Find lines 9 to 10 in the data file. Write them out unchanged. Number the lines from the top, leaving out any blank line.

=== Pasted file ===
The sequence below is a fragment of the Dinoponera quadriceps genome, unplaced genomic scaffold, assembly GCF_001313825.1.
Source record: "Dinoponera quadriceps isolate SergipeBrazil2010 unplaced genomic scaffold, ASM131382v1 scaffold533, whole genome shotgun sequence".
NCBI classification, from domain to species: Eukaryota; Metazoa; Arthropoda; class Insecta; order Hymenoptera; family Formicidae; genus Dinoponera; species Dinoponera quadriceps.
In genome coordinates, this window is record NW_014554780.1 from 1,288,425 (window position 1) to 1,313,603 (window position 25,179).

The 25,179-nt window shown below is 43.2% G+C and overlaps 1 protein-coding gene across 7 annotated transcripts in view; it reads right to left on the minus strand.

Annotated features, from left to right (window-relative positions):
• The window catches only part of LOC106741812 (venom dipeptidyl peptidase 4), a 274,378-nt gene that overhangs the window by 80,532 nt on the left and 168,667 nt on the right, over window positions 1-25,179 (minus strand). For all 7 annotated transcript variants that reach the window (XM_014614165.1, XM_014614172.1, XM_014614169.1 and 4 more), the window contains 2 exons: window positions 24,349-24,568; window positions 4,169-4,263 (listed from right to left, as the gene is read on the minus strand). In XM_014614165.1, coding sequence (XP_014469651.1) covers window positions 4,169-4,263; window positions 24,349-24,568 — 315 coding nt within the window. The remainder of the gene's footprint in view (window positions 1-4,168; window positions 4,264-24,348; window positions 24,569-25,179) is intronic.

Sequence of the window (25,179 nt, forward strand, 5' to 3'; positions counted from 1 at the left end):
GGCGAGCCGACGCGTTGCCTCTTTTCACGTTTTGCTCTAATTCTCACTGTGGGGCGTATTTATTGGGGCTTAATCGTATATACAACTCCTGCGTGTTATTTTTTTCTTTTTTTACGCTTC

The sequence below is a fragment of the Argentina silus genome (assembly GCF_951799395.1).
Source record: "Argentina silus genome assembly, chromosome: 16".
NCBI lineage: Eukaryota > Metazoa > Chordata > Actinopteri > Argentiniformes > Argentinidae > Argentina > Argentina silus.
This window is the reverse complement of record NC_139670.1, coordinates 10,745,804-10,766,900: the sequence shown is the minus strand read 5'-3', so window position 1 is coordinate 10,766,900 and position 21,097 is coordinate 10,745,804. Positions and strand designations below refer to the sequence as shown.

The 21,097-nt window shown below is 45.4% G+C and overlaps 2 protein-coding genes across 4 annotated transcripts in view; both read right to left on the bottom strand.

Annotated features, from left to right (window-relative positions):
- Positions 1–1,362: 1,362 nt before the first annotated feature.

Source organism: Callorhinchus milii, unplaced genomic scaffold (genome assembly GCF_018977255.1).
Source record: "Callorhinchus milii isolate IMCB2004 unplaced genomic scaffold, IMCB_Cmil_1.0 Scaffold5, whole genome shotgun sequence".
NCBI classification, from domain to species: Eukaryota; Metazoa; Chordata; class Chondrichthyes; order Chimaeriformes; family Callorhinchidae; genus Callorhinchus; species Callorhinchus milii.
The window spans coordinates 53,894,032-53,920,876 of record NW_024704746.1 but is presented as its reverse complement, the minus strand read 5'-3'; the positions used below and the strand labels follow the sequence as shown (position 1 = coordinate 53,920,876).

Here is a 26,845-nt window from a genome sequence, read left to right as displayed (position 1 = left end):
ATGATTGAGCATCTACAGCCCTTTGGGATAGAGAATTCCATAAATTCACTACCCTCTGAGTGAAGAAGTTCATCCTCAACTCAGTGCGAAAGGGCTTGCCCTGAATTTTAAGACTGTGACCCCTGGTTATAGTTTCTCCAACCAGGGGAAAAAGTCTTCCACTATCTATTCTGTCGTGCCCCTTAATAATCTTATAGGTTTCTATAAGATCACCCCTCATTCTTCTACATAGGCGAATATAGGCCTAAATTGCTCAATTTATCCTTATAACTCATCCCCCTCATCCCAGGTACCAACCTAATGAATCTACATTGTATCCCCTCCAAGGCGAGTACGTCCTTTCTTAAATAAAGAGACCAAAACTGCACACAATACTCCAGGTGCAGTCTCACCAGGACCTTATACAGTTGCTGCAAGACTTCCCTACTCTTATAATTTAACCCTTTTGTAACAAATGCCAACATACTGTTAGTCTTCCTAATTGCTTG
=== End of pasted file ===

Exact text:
GGCGAGCCGACGCGTTGCCTCTTTTCACGTTTTGCTCTAATTCTCACTGTGGGGCGTATTTATTGGGGCTTAATCGTATATACAACTCCTGCGTGTTATTTTTTTCTTTTTTTACGCTTC

The sequence below is a fragment of the Argentina silus genome (assembly GCF_951799395.1).